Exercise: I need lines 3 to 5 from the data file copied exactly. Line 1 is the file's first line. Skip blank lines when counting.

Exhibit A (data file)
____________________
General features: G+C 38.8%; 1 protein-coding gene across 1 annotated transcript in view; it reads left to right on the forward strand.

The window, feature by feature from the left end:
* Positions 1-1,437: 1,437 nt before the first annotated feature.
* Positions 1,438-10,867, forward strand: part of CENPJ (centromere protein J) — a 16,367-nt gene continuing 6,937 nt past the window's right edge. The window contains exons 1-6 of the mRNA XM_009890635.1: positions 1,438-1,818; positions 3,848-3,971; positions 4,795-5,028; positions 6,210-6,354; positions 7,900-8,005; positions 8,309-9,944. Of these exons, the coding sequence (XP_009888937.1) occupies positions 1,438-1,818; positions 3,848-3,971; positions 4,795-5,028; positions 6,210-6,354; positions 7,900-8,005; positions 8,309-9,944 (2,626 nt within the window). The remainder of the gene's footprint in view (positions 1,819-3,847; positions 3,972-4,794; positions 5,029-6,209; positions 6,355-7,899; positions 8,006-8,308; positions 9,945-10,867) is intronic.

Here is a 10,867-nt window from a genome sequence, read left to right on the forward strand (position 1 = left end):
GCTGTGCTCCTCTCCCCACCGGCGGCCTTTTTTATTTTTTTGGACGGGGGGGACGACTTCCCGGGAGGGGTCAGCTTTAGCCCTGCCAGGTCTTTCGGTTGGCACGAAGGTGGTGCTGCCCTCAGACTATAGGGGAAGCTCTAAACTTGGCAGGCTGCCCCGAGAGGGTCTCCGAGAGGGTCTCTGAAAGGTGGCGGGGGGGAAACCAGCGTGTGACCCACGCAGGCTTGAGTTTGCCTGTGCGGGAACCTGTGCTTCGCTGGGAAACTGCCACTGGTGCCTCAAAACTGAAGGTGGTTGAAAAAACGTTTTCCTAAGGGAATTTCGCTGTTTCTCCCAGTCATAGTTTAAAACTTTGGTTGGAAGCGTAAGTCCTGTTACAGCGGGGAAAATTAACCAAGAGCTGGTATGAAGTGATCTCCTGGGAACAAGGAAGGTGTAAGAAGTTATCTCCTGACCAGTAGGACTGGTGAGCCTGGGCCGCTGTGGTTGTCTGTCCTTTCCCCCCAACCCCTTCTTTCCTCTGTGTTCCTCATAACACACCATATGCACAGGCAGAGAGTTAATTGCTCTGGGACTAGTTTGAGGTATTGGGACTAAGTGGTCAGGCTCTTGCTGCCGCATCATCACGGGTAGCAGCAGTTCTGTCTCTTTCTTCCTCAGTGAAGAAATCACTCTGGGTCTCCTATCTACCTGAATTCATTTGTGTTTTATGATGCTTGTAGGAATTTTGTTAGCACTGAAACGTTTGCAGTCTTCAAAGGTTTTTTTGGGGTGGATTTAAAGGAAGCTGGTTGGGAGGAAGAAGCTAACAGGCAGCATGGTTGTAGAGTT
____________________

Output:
* Positions 1-1,437: 1,437 nt before the first annotated feature.
* Positions 1,438-10,867, forward strand: part of CENPJ (centromere protein J) — a 16,367-nt gene continuing 6,937 nt past the window's right edge. The window contains exons 1-6 of the mRNA XM_009890635.1: positions 1,438-1,818; positions 3,848-3,971; positions 4,795-5,028; positions 6,210-6,354; positions 7,900-8,005; positions 8,309-9,944. Of these exons, the coding sequence (XP_009888937.1) occupies positions 1,438-1,818; positions 3,848-3,971; positions 4,795-5,028; positions 6,210-6,354; positions 7,900-8,005; positions 8,309-9,944 (2,626 nt within the window). The remainder of the gene's footprint in view (positions 1,819-3,847; positions 3,972-4,794; positions 5,029-6,209; positions 6,355-7,899; positions 8,006-8,308; positions 9,945-10,867) is intronic.

Here is a 10,867-nt window from a genome sequence, read left to right on the forward strand (position 1 = left end):